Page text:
Sicilian: Arma mia, penzo pi tia


New Member
USA, English
Buongiorno a tutti. I would be forever grateful if someone could help me with a little translation. My grandfather recently passed away, and as my mother was going through his things she came across a paper with this prayer handwritten in Italian, presumably Sicilian dialect. His parents were from the towns of Favara and Valledolmo, in Sicily. But my grandfather was born in the US and claimed to speak no Italian, “except for the dirty words.” I speak French and decent Spanish, so obviously they sent this to me to translate! Below is the original note, and my attempt (with a little help from my friends) to translate.

Maggio 3

Arma mia, penzo pi tia, ca quando
morirai lu nimico ti scondrerai
iddu ti dice, e tu ciderai, alontanati
di mia, che sono figlia di Maria,
che lu giorno di la Santissima Croce
aio ditto mille volti,
Jesu Mia Misericordia.
20 volti nella crona

May 3

My love, I am thinking of you, that when
you die the enemy (devil?) will come for you
as God has said, and you will tell him, “Get away from me, for I am the daughter of Mary,”
that the day of the Holy Cross
I’ve said a thousand times.
Lord have mercy.
20 times around the rosary

For a little context, my grandmother died three years ago. May 3 would have come between the time she suffered a stroke and when she finally passed away six weeks later. Would this be something like a prayer for the sick, to help them on their way to heaven? Any help with this would be greatly appreciated!

  • Hi Adam,

    I am not from Sicily but as far as I can understand this is my try:

    (Oh) my soul, I am thinking of you, that when
    you die you will clash/face the enemy
    he will talk to you and you will decide.
    Get away from me, as I am Mary's daughter
    because the day of (when I will be dead/when I will be on) the Holy Cross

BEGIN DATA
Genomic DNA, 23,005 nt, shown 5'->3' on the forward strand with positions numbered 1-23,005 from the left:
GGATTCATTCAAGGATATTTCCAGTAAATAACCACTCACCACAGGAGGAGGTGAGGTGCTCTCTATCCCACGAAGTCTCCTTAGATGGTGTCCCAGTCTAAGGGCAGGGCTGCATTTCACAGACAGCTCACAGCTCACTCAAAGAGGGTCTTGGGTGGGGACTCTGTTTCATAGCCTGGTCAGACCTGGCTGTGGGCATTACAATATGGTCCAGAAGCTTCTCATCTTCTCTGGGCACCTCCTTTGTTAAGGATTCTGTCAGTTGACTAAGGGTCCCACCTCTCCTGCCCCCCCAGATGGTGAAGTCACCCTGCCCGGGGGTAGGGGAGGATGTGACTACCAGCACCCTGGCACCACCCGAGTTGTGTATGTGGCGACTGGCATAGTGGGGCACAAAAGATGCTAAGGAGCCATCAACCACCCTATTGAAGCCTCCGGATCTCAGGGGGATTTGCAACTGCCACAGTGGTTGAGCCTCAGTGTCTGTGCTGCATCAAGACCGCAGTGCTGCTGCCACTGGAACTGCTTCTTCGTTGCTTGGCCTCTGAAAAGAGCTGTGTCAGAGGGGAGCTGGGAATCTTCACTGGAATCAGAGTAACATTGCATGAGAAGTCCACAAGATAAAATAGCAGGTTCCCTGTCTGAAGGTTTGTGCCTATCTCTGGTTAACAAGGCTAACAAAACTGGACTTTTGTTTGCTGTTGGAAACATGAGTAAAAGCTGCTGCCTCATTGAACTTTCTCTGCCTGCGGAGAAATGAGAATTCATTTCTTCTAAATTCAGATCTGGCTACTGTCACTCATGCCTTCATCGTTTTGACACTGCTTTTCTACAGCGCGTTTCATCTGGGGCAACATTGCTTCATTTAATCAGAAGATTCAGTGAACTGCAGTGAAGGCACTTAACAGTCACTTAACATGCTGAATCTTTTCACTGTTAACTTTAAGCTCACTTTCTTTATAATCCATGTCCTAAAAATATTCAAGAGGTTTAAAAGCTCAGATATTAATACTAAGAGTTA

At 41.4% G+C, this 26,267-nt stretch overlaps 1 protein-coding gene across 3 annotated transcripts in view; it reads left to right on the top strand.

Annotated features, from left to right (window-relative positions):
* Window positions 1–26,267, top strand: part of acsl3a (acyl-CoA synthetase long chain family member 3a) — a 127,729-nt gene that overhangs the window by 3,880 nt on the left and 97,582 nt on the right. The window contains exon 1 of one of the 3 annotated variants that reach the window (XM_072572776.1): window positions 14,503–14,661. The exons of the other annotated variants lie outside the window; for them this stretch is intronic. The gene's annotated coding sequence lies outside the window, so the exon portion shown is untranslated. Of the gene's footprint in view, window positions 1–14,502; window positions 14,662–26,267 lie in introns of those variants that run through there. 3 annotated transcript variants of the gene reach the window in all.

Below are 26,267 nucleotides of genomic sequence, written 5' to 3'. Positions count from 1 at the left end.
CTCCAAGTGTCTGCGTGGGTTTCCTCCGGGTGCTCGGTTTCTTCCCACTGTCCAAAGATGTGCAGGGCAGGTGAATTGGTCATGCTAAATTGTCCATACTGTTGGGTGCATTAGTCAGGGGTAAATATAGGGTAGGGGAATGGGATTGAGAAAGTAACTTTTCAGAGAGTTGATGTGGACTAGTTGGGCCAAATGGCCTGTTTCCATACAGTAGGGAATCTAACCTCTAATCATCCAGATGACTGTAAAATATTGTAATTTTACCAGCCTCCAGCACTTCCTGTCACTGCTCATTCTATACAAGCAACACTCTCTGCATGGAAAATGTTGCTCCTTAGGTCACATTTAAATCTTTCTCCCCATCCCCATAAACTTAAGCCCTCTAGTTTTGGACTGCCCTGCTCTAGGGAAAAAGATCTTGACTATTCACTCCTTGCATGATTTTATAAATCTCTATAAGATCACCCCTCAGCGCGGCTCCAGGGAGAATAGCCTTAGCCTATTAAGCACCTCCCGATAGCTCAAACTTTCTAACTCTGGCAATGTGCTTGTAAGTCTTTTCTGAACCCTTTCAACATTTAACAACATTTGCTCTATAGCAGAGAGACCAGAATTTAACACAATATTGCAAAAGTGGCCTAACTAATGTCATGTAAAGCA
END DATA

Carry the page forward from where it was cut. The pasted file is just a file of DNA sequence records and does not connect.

I will have said a thousand time,
    Lord, you are my/have mercy.
    20 times saying the rosary

    Wait for Sicilian natives :)
    Last edited:
    I think that the translation of the third line is wrong, it's written in Sicilian but partially using English phonetics

    the phrase : e tu ciderai

    should be : e tu ci dirai (and you will say to him)
    Thank you both so much for your help! Here is the paper, if seeing it helps any. I’m also wondering specifically what “ti scondrerai iddu ti dice” means. Thank you again!

    Hi Adam, I'm from Sicily. The previous translations are almost totally correct. Here's mine:

    My soul, take care of yourself, that when you die you'll face the enemy
    He will talk to you and you'll answer: "get away from me as I'm Mary's daughter (and) in the Holy Cross day I've said a thousand times "Jesus, mercy!"
    20 times around on the rosary beads

    I've just made some researches for you. The prayer you found it's just one part (cut and changed a little) of a longer and more detailed prayer (The Holy Cross Mystery Rosary).
    This belief is related to the day of the "Invention of the Holy Cross" (as the prayer says), it was traditionally celebrated on the 3rd of May (and still is, but only in a few places now). This ancient ceremony takes its root from stories about the discovery of the Holy Cross (one of these stories tells that S. Elena found it in 326 AD. She was the mother of the Emperor Constantine the Great).

    This is the original quote:
    Arma mia (my soul),
    pensa pi tia (take care of yourself):
    pensa c’hai a muriri (think that you have to die).

    Munti ribellu (Valli i Giosufà) (Rebel mount, Jehoshaphat's Valley)
    s’avi a ribellari (must resist),
    lu nemicu 'nfernali (the infernal enemy)
    t’avi a scuntrari (has to confront you)
    e tu ci ha’ diri (and you have to say):
    «Vattinni, brutta bestia ‘nfernali (get away, ugly infernal beast,
    ca cu mia nun ci hai a chi fari (for you have nothing to do with me),
    ca lu iornu di la Santa Cruci (because in the Holy Cross day)
    aiu dittu milli voti: Gesù, Gesù, Gesù... (I said a thousand times: Jesus...»
    Thank you, Junic! Your translation is helpful, and the background info you’ve provided is very interesting. I’ve shared this with my family, and we are all very appreciative of your help in figuring this out.